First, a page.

Archives for March 2016

Army: (MRPRA): Military Risk Factors Research Award


The intent of the FY15 Military Risk Factors Research Award (MRFA) is to facilitate high-impact, systematic, population-based research investigating the association between TBI and the subsequent development of AD.Applications should describe how the association of TBI and subsequent AD will be characterized. Applications should also describe how the proposed study will work with well-defined, already identified study cohorts. Applications should carefully consider how their studies will characterize the cognitive and behavioral symptoms that result in functional impairments in the proposed cohort. Studies that use combinations of measures (e.g., neuropsychological assessments, imaging, genomics, and cerebral spinal fluid) are encouraged. Applications that develop interdisciplinary teams or consortia as part of the support plan for executing the research are encouraged.

Applications must detail and demonstrate expedited access to a well-defined, already identified study cohort. Preliminary data that supports how the cohort will be used in the study is also required. The preliminary data must strongly support the proposed research hypothesis (or hypotheses).

Army: (MRPRA): Quality of Life Research Award

see notice

The intent of the research funded through the FY15 Quality of Life Research Award (QUAL) is to reduce the burden on caregivers and individuals affected by the common symptoms of both TBI and AD, especially in themilitary community.

Overarching Challenges: This QUAL funding opportunity requires applications to address one or both of the following PRARP Overarching Challenges:
– Quality of Life: The need for technologies, tests, interventions, epidemiological studies, or devices with the potential to benefit individuals suffering from common symptoms of TBI and AD.
– Caregiver Burden: The need for technologies, tests, interventions, epidemiological studies, or devices with the potential to reduce caregiver burden for individuals affected by the common symptoms of TBI and AD.

In addition to addressing one or both of the specified Overarching Challenges, applications must also address at least one of the following FY14 PRARP Focus Areas in support of the specified Overarching Challenge(s). An application that proposes research outside of these Focus Areas is acceptable, as long as the applicant provides a strong rationale:
– Care Interventions and Quality of Life: Research intended to stabilize or improve the quality of life of those affected by the common symptoms of TBIand AD. Examples of research in this focus area include:
– Cognitive Training Interventions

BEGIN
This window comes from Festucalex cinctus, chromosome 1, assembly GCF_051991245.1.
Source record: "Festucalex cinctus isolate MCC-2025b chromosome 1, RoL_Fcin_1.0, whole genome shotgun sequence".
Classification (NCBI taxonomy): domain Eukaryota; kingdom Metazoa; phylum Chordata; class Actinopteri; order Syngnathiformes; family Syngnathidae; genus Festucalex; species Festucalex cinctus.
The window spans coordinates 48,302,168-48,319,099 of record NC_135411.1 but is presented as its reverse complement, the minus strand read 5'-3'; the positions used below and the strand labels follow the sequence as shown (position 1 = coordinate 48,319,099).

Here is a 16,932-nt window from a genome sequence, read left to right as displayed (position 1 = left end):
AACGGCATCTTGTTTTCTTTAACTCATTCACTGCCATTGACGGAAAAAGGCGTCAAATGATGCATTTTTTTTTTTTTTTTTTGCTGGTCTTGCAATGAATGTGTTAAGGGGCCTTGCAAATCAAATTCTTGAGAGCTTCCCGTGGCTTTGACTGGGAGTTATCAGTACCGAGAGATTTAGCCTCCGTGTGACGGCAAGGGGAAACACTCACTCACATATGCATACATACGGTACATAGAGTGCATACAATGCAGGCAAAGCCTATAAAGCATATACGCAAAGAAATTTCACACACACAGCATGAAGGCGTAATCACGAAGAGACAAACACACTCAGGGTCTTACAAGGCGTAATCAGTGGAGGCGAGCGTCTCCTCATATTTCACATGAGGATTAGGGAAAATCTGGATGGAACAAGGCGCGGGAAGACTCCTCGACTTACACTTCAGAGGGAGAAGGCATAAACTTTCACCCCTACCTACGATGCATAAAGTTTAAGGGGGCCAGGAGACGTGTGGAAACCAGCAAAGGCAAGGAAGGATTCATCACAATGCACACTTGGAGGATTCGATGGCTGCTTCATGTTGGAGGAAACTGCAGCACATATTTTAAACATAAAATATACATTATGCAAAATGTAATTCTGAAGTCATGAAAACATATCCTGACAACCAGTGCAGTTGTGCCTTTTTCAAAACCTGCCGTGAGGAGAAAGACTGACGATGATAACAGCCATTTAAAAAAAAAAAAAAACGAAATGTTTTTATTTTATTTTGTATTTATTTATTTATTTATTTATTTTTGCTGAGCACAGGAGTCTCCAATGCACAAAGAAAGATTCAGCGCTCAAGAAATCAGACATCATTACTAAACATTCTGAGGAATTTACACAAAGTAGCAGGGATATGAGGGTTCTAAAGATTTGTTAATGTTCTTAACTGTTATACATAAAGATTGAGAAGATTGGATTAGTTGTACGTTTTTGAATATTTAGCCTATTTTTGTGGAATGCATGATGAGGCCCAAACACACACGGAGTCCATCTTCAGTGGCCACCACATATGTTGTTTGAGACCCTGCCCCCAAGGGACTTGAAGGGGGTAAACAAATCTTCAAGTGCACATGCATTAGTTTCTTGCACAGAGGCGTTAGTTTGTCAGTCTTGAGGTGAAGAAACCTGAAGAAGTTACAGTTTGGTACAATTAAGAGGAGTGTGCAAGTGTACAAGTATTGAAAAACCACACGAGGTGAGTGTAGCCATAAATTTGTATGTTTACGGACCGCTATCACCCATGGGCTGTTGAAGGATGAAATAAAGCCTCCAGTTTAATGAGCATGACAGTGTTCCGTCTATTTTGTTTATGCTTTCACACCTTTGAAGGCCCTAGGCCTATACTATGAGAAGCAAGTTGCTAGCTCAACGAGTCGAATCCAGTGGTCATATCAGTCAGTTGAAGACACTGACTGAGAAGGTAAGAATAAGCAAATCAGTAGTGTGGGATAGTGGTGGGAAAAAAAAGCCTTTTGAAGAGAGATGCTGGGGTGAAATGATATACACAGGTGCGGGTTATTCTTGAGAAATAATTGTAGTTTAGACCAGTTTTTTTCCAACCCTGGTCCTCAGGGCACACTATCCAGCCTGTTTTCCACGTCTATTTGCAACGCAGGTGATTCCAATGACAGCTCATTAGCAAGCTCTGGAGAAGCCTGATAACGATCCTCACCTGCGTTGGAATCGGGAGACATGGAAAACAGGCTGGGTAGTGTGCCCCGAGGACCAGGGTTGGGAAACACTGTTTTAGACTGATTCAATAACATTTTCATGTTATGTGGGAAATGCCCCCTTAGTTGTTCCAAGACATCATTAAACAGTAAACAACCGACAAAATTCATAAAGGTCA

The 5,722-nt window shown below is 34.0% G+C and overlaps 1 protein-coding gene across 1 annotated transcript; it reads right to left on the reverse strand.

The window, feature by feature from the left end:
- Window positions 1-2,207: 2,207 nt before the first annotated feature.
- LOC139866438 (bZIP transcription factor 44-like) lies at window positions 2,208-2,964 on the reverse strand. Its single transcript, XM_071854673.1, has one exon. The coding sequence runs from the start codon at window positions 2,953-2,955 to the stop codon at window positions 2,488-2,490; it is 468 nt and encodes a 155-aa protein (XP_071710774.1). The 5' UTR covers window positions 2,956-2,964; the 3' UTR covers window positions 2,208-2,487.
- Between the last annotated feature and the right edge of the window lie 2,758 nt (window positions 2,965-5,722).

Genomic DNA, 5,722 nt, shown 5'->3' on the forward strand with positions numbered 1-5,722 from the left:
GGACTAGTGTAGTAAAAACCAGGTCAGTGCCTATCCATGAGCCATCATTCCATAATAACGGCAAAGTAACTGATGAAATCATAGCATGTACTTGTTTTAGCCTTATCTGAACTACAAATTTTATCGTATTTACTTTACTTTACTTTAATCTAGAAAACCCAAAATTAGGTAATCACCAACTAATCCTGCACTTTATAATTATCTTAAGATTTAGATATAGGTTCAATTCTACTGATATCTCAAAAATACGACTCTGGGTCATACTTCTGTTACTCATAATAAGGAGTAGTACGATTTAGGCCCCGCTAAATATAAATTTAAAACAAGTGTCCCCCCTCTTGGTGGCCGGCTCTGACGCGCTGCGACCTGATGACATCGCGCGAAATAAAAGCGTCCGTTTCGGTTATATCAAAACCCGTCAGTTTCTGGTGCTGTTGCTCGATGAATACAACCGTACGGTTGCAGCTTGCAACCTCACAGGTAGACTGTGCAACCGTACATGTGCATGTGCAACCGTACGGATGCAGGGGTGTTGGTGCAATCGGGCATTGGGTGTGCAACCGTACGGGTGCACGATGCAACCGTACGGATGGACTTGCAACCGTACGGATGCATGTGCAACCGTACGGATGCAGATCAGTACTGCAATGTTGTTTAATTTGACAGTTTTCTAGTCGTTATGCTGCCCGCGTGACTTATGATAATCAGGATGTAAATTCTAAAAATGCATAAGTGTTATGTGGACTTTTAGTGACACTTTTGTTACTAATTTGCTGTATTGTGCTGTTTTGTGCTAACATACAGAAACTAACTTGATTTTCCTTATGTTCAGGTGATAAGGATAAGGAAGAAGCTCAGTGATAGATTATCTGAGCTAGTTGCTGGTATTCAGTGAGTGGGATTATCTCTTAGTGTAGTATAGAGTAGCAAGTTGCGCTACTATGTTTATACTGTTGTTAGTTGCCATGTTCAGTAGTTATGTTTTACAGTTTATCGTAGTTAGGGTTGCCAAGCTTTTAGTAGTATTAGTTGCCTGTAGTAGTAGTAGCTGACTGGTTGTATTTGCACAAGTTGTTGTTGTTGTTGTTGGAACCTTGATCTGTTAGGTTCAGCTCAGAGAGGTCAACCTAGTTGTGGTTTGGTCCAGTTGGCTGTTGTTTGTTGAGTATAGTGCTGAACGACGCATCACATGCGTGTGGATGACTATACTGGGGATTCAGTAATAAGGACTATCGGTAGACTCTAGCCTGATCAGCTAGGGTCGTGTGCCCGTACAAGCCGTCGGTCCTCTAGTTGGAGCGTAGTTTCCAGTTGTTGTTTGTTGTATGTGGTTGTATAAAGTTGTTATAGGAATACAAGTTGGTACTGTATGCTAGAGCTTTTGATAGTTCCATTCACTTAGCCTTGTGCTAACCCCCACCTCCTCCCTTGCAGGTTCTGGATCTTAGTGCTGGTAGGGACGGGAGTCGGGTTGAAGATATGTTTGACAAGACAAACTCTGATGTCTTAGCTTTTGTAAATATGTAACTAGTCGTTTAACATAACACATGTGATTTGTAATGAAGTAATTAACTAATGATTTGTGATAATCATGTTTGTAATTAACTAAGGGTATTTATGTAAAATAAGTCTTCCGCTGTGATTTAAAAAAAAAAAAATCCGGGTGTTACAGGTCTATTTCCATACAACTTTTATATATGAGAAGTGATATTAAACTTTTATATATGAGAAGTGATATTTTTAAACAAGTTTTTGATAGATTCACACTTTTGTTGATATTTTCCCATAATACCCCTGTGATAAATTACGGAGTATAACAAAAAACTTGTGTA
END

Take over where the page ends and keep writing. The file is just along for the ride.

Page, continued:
– Studies of Health and Wellness
– Behavioral Interventions
– Neuropsychological Interventions

Caregiver support: Research intended to reduce the burden of care on the caregiver for individuals affected by the common symptoms of TBI and AD. Examples of research in this focus area include:
– Caregiver Training
– Home Based Support
– Behavioral Interventions
– Relationship Interventions

While the QUAL mechanism can be used to support clinical research, the following is specifically discouraged under the FY14 PRARP:
– Pharmacologic Interventions: Clinical or Basic research requiring investigational or FDA-approved drugs or medicines.
– Drug Discovery and Development: Clinical or Basic research directly leading to the development of investigational medicines, drugs or agents.

Army: Peer Reviewed Alzheimer’s Disease Research Program: Convergence Science Research Award


The PRARP (formerly the Militarily Relevant Peer Reviewed Alzheimer’s Disease Research Program) was initiated in 2011 to address the long-term consequences of traumatic brain injury (TBI) as they pertain to Alzheimer’sdisease (AD). Military personnel and other individuals who suffer from TBI face an increased risk for developing several long-term health problems. These conditions include Alzheimer’s-like dementia, aggression, memory loss, depression, and symptoms similar to those of other neurological diseases. The PRARP is devoted to (1) understanding the association between TBI and AD; and (2) reducing the burden on affected individuals and caregivers, especially in the military and Veteran communities. Support for these objectives is anticipated to be delivered by the research community through a combination of mechanistic and preclinical studies.

Army: Traumatic Brain Injury Endpoints Development


As of 2015, no drug has been approved by the US Food and Drug Administration (FDA) to treat traumatic brain injury (TBI). Decades of well-designed clinical trials have failed. The TED Initiative, funded by theDepartment of Defense, with support from a robust private-public partnership, is a 5-year direct collaboration between leading academic clinician-scientists, the FDA, industry leaders in biotechnology and imaging technology, philanthropies, and patient advocacy groups. Our ultimate goal is to advance the design of clinical trials that will lead to the first successful treatments of acute TBI.